International relations is a hot topic of the modern world. It is a multifaceted arena where many interlinked stakes and stakeholders ; trade, defense ideology, culture, national interest and sovereignty involves. As we are pretty familiar about the present day international relations, how was it in ancient times? Peeping into the ancient trade relations of India, especially South India we reach out to a Port city called Muziris.

Situated in the present day town Kodungallur of Thrissur district of middle Kerala, this port opened to the Arabian sea at an important point of Malabar coast. This spot was the heart and soul of interactions of South India with Persia, North Africa and the Mediterranean traders like Greeks and Romans

Dates from 1st century BC, the might of Muziris is recorded in Sangam literature like Purananooru, Akananooru, ancient Greco Roman texts like The Periplus of the Erythrean Sea and even in the epic Ramayana. Spices, silk, ivory pearls and diamonds where exported in return for gold coins, corals and glass.

Muziris disappeared from the history suddenly creating much ambiguity. It was earlier believed that this port city is located somewhere near Mangalore. When the proofs of Pattanam excavation were studied, archaeologists confirmed its location in Kerala. Now archaeologists believe that Muziris disappeared following a catastrophic cyclone and a flood in the River Periyar. This changed the topography of the area. A new land mass, Vypin of Kochi was formed after this flood in 1341. Vypin emerged as the new port of Kerala and reduced the myth of Muziris.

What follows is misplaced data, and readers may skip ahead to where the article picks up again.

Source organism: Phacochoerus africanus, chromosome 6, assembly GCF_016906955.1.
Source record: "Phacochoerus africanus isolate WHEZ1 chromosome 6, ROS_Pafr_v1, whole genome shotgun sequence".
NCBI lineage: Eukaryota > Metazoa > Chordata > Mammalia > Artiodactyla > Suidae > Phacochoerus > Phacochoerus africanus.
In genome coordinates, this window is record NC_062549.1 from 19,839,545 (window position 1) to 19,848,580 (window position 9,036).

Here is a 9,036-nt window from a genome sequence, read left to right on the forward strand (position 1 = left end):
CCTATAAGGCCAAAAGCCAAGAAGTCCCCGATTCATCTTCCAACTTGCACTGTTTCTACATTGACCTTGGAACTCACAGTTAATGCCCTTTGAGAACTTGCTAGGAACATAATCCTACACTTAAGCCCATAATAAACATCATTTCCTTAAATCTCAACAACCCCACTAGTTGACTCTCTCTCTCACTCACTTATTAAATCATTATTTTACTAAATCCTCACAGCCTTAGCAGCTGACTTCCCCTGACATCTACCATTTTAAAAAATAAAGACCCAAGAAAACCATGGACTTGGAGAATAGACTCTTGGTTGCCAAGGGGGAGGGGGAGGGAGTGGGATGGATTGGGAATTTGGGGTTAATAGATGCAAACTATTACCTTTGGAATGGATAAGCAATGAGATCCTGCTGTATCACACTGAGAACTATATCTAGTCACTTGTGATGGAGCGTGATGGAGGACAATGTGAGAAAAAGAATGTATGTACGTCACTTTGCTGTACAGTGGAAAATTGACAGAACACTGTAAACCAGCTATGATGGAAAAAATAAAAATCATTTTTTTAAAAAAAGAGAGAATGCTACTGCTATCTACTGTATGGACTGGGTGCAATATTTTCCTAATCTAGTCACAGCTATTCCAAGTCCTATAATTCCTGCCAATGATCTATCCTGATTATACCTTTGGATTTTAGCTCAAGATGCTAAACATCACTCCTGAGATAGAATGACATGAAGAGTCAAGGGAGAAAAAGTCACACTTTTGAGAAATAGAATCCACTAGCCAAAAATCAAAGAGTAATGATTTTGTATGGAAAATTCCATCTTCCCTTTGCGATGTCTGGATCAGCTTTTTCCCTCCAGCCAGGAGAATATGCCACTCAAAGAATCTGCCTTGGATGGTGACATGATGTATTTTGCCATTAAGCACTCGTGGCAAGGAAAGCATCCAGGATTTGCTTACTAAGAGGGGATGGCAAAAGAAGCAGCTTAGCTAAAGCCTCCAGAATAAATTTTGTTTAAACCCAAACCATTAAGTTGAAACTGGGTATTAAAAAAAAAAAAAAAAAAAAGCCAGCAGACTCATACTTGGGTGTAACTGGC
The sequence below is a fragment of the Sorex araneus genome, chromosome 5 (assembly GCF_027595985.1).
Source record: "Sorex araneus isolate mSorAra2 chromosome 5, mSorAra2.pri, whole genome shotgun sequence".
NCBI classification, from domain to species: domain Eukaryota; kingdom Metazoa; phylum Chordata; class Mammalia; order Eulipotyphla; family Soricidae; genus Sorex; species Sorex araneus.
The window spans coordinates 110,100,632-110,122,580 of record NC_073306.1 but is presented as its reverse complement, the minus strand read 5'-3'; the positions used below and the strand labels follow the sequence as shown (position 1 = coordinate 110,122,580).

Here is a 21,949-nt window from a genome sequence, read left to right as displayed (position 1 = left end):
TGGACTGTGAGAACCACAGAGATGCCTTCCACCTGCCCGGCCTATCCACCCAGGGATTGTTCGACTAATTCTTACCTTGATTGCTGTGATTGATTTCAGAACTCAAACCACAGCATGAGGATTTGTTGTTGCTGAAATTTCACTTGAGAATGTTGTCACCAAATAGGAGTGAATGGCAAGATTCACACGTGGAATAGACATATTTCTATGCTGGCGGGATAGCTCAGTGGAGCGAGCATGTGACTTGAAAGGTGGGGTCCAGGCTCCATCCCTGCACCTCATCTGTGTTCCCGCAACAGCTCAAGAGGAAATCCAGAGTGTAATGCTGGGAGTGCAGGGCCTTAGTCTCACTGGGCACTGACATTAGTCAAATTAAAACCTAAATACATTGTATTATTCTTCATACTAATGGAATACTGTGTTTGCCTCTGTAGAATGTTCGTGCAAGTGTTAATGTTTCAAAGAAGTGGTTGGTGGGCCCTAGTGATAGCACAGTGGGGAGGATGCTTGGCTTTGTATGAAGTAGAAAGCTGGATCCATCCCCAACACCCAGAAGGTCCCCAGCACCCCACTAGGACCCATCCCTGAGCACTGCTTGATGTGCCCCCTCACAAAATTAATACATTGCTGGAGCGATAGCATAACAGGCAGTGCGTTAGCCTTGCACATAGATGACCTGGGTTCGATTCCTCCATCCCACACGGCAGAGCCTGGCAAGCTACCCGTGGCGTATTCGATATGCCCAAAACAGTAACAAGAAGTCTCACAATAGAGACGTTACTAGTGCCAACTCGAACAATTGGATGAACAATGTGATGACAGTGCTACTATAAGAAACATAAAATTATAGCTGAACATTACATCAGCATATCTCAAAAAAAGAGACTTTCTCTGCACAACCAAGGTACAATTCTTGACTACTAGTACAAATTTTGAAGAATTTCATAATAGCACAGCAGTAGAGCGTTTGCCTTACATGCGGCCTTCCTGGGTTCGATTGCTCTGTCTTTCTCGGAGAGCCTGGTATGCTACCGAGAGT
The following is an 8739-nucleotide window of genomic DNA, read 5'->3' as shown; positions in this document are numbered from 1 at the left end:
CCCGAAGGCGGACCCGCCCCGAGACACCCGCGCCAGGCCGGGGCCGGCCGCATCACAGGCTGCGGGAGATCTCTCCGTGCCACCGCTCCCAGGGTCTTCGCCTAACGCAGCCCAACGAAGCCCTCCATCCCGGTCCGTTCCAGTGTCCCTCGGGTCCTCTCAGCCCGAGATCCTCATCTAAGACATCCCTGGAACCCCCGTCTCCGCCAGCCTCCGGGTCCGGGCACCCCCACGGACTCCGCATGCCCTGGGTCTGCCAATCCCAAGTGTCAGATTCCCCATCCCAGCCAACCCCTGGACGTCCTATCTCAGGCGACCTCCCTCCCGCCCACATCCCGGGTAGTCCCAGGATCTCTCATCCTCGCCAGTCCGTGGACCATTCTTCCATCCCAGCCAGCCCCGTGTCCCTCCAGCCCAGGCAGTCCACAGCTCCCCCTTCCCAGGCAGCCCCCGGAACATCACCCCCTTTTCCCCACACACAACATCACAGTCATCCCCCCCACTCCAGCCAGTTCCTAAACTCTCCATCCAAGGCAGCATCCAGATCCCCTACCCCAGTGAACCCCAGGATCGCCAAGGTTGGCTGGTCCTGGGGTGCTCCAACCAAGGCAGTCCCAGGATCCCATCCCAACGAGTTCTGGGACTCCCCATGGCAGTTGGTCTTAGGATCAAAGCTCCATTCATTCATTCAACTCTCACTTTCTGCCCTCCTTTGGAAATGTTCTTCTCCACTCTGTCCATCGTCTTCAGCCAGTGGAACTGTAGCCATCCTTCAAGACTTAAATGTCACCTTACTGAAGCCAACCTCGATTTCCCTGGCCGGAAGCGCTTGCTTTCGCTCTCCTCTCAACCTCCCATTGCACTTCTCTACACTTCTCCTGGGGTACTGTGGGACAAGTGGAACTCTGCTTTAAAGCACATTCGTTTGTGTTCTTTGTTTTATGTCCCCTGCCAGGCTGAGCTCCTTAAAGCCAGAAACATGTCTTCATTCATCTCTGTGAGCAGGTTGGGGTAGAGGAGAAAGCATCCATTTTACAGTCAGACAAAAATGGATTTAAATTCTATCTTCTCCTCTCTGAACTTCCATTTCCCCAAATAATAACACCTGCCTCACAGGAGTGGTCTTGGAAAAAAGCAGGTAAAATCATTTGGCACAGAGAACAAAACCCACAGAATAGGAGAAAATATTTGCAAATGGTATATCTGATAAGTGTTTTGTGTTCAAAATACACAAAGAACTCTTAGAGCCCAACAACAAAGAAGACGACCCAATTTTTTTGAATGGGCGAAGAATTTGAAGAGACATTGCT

The Pattanam excavations were provided with many architectural evidences like Roman coins, glass pieces, Chinese blue white porcelain, Mesopotamian pottery and many more. Also the urban nature of the port city is evident from the warehouses, wharfs, toilet structures etc.

A tourism venture by Kerala tourism department -Muziris Heritage Project- is ongoing to reinstate the might of this cultural hotspot.

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